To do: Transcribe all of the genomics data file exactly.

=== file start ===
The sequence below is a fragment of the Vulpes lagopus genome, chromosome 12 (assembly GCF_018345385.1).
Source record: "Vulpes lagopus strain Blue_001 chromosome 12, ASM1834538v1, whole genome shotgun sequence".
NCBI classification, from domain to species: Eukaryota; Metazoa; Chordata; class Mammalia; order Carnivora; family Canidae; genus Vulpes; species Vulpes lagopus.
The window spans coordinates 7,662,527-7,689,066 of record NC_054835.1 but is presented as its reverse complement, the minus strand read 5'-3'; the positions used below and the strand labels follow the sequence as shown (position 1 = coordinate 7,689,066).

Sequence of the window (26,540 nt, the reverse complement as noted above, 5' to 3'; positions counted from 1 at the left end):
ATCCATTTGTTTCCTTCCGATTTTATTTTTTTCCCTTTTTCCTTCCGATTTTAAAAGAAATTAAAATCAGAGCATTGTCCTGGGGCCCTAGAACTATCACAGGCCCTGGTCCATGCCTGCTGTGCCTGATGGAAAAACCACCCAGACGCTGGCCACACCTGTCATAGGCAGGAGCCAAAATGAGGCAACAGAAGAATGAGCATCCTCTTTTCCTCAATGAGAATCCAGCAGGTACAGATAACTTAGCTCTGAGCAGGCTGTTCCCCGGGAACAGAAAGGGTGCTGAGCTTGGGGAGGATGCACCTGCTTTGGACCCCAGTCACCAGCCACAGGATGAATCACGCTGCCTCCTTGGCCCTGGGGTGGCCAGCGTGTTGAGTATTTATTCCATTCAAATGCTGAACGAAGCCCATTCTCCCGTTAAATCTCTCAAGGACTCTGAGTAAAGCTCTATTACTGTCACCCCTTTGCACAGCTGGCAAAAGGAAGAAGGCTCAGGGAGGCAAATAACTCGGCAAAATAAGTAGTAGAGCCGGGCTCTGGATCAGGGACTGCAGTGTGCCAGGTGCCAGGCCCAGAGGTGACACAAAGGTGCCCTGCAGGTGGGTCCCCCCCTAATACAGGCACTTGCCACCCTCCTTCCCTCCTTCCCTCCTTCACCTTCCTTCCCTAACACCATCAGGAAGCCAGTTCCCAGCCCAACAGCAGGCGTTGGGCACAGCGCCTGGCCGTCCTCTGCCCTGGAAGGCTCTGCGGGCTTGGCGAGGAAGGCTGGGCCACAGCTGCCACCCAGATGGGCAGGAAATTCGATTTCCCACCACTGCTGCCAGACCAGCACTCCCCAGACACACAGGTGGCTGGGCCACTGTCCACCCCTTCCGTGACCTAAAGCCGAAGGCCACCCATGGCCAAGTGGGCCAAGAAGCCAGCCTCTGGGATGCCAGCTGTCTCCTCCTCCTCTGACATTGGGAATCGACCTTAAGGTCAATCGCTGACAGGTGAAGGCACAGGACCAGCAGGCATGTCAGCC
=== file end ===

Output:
The sequence below is a fragment of the Vulpes lagopus genome, chromosome 12 (assembly GCF_018345385.1).
Source record: "Vulpes lagopus strain Blue_001 chromosome 12, ASM1834538v1, whole genome shotgun sequence".
NCBI classification, from domain to species: Eukaryota; Metazoa; Chordata; class Mammalia; order Carnivora; family Canidae; genus Vulpes; species Vulpes lagopus.
The window spans coordinates 7,662,527-7,689,066 of record NC_054835.1 but is presented as its reverse complement, the minus strand read 5'-3'; the positions used below and the strand labels follow the sequence as shown (position 1 = coordinate 7,689,066).

Sequence of the window (26,540 nt, the reverse complement as noted above, 5' to 3'; positions counted from 1 at the left end):
ATCCATTTGTTTCCTTCCGATTTTATTTTTTTCCCTTTTTCCTTCCGATTTTAAAAGAAATTAAAATCAGAGCATTGTCCTGGGGCCCTAGAACTATCACAGGCCCTGGTCCATGCCTGCTGTGCCTGATGGAAAAACCACCCAGACGCTGGCCACACCTGTCATAGGCAGGAGCCAAAATGAGGCAACAGAAGAATGAGCATCCTCTTTTCCTCAATGAGAATCCAGCAGGTACAGATAACTTAGCTCTGAGCAGGCTGTTCCCCGGGAACAGAAAGGGTGCTGAGCTTGGGGAGGATGCACCTGCTTTGGACCCCAGTCACCAGCCACAGGATGAATCACGCTGCCTCCTTGGCCCTGGGGTGGCCAGCGTGTTGAGTATTTATTCCATTCAAATGCTGAACGAAGCCCATTCTCCCGTTAAATCTCTCAAGGACTCTGAGTAAAGCTCTATTACTGTCACCCCTTTGCACAGCTGGCAAAAGGAAGAAGGCTCAGGGAGGCAAATAACTCGGCAAAATAAGTAGTAGAGCCGGGCTCTGGATCAGGGACTGCAGTGTGCCAGGTGCCAGGCCCAGAGGTGACACAAAGGTGCCCTGCAGGTGGGTCCCCCCCTAATACAGGCACTTGCCACCCTCCTTCCCTCCTTCCCTCCTTCACCTTCCTTCCCTAACACCATCAGGAAGCCAGTTCCCAGCCCAACAGCAGGCGTTGGGCACAGCGCCTGGCCGTCCTCTGCCCTGGAAGGCTCTGCGGGCTTGGCGAGGAAGGCTGGGCCACAGCTGCCACCCAGATGGGCAGGAAATTCGATTTCCCACCACTGCTGCCAGACCAGCACTCCCCAGACACACAGGTGGCTGGGCCACTGTCCACCCCTTCCGTGACCTAAAGCCGAAGGCCACCCATGGCCAAGTGGGCCAAGAAGCCAGCCTCTGGGATGCCAGCTGTCTCCTCCTCCTCTGACATTGGGAATCGACCTTAAGGTCAATCGCTGACAGGTGAAGGCACAGGACCAGCAGGCATGTCAGCC